- Associated Press - Wednesday, July 12, 2017

Recent editorials from Alabama newspapers:

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July 3

The Tuscaloosa News on U.S. District Judge Myron Thompson ordering Alabama to improve conditions in its prison system:

Providing services for criminals is never a popular political position. Hardworking taxpayers, faced with an increasingly unstable economic environment, stagnant wages, and a rising cost of living, look on while politicians in Washington argue over the future of their health care. It is no wonder that those who try to make a living in accordance with societal norms and within the law don’t want to hear that more of their tax dollars need to go to provide for those who have been convicted of breaking the law.

It is easy to dismiss the needs of convicted criminals when so many who aren’t housed behind bars have so many needs of their own. But it is increasingly apparent that by refusing to pay for better treatment of prisoners, the citizens of Alabama are setting themselves up for a much bigger tab in the future.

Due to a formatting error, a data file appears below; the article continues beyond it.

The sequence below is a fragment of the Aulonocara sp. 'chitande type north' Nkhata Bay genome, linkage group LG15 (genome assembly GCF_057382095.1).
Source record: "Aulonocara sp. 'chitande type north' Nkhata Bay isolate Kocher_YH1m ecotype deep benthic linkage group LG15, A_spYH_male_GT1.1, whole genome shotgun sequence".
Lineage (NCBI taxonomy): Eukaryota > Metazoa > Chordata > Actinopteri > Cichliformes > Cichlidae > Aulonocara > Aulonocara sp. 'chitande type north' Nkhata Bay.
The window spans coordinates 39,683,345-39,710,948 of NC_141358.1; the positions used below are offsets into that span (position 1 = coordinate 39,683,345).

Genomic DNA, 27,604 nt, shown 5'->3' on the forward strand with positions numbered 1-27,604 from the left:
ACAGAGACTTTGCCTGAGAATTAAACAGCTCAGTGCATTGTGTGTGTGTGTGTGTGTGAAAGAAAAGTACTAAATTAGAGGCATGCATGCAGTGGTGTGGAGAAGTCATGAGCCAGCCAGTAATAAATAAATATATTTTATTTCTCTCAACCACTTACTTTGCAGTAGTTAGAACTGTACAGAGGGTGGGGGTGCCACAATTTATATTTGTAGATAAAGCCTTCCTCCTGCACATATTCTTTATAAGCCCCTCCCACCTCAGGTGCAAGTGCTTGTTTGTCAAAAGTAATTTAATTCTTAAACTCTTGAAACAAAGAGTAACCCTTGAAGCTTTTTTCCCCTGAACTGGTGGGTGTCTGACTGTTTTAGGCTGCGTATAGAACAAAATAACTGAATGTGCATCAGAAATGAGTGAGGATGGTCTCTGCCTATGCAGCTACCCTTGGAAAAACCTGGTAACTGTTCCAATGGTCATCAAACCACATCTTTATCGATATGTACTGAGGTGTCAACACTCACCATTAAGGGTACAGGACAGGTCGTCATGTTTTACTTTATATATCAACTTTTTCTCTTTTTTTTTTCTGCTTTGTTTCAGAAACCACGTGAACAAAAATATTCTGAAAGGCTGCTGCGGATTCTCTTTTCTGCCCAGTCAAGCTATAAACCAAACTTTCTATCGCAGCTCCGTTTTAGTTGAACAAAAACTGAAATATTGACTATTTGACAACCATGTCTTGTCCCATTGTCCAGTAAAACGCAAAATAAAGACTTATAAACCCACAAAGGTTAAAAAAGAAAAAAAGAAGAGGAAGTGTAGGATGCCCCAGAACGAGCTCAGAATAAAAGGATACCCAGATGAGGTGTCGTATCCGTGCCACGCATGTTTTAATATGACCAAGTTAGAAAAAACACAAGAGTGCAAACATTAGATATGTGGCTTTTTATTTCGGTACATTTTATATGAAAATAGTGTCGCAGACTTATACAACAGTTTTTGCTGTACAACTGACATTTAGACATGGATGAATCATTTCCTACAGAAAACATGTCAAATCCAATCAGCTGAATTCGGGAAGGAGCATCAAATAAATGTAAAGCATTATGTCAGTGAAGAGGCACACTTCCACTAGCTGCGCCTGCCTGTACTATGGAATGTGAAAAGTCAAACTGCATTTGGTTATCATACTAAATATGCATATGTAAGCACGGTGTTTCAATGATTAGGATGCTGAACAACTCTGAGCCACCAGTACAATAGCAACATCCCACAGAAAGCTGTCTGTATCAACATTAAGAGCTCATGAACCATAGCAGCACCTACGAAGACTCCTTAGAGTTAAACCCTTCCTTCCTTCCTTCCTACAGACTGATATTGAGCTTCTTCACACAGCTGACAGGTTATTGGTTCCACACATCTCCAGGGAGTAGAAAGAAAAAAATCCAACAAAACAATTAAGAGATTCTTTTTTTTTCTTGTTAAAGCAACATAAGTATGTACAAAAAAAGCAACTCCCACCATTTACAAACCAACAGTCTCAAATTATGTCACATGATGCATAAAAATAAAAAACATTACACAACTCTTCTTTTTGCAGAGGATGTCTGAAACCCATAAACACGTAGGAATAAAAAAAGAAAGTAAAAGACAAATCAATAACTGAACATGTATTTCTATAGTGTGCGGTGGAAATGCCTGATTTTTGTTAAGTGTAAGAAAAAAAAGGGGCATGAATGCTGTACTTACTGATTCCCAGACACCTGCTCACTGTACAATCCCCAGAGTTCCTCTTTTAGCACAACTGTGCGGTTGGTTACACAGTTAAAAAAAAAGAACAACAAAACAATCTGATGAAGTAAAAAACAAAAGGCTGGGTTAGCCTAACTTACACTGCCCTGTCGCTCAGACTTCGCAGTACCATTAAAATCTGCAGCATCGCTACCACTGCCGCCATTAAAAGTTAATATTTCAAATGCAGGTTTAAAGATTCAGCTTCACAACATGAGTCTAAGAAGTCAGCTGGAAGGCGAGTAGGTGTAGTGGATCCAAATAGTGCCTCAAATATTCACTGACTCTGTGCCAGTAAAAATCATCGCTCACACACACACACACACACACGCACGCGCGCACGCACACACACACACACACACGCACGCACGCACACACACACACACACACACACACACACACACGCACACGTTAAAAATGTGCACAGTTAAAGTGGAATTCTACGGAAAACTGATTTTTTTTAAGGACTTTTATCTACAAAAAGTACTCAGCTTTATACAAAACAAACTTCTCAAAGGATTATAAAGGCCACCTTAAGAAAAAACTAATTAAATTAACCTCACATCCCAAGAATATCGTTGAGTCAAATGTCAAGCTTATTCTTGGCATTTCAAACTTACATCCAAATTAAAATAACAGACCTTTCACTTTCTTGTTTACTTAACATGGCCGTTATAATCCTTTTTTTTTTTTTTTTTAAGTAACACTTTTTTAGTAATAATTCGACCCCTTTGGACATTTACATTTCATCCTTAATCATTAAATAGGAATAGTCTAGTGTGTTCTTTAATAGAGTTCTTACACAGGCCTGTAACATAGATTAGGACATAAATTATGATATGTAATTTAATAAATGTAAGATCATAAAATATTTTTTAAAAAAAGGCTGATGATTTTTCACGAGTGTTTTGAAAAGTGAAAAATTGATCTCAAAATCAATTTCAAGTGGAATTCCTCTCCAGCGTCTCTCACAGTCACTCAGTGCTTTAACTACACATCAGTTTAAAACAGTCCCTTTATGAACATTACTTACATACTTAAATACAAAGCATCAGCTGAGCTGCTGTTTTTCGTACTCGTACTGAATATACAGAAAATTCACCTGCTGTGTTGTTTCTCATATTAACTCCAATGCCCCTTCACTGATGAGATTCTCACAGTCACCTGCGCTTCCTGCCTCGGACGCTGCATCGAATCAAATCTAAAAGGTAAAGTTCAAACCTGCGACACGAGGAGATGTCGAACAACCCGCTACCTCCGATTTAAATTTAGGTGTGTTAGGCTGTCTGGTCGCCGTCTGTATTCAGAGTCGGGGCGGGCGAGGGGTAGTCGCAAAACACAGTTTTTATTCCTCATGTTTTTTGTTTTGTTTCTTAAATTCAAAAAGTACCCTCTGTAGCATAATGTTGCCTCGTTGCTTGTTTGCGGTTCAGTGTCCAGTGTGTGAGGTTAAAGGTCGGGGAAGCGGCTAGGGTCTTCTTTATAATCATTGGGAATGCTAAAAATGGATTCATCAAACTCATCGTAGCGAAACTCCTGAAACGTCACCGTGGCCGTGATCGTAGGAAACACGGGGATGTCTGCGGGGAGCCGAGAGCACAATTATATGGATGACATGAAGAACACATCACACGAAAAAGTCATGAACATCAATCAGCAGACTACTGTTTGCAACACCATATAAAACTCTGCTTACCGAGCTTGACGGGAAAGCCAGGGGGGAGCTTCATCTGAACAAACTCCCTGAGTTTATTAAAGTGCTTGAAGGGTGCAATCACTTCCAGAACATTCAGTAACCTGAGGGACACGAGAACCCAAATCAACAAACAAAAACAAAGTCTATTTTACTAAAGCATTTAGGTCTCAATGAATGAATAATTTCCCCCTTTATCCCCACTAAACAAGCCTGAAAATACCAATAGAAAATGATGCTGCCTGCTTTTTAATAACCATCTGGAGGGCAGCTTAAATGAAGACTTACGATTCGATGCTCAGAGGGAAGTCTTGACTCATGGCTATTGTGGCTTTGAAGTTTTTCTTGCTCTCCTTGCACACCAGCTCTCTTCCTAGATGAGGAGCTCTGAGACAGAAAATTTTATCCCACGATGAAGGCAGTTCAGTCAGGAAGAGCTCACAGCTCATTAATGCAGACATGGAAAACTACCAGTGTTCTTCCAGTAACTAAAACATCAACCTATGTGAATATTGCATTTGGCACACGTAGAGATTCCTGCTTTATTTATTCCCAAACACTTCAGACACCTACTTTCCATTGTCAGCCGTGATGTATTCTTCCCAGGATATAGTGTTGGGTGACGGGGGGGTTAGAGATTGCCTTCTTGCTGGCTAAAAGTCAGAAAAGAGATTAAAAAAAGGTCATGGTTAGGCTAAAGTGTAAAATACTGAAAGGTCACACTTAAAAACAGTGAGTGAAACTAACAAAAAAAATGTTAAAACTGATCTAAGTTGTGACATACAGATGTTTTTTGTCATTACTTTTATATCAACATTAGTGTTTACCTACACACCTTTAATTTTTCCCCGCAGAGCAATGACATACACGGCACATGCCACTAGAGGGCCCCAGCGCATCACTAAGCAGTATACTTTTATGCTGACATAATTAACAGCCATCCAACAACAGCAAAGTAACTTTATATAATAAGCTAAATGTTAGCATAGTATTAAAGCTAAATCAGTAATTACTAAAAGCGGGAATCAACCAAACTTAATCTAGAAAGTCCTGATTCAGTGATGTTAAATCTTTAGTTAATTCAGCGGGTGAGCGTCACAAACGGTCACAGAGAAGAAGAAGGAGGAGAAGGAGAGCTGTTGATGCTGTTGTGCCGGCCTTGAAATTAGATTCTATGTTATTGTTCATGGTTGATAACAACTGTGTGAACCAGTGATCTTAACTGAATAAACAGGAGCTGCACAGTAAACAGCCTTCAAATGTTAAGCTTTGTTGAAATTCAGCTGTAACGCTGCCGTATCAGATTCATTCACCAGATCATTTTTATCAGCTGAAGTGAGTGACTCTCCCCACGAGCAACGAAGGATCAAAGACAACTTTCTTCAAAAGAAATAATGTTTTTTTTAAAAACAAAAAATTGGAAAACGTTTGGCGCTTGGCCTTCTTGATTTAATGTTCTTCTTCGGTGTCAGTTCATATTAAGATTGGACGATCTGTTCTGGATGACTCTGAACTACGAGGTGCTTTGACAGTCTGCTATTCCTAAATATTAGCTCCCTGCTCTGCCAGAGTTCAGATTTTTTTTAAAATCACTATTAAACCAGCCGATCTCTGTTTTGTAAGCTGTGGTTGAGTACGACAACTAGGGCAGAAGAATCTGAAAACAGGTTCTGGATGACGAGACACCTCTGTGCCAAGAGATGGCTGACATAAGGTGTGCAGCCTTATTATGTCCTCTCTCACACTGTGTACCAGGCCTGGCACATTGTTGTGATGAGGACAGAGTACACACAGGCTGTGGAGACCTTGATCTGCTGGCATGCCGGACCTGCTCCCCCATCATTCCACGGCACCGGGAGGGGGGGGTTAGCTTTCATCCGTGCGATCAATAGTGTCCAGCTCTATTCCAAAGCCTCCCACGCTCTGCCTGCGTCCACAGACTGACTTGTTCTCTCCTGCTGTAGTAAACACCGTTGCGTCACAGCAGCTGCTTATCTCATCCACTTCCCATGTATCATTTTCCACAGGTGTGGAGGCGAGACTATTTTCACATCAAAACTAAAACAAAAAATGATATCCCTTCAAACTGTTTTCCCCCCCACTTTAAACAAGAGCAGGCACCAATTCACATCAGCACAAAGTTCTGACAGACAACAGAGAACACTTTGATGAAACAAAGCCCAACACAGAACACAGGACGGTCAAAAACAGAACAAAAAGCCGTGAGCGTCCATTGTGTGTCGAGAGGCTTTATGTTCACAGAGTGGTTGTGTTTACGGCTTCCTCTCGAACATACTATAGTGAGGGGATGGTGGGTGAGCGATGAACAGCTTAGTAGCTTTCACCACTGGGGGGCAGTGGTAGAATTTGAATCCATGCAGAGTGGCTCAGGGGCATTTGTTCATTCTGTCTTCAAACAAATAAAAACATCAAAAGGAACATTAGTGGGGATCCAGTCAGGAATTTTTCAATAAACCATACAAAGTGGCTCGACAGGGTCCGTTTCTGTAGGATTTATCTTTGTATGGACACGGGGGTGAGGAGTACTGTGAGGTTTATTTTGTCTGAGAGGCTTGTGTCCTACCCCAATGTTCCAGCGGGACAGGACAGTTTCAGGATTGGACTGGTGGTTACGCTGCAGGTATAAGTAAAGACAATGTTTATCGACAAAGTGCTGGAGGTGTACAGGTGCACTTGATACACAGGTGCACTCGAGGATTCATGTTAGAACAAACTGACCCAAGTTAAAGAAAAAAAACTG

Our state prisons are so overcrowded that a federal takeover of our prison system is not an idle threat. It happened in 2011 in California, where the federal government demanded that 46,000 prisoners be released early to ease overcrowding. California taxpayers are still feeling the pain of federal oversight as that state works to bring its prison system into compliance.

Last week, U.S. District Judge Myron Thompson issued a scathing 302-page decision against the state, ordering Alabama to improve conditions in its prison system, particularly care for inmates with mental illnesses. Thompson declared that Alabama’s lack of care and services for inmates with psychiatric problems is “horrendously inadequate.”

Lawmakers estimate it will cost $25 million more each year to provide the improvements in mental health care. And that doesn’t even begin to address the overcrowding issue. Alabama prisons are estimated to be at 173 percent of capacity and staffing levels are at about half of what they should be.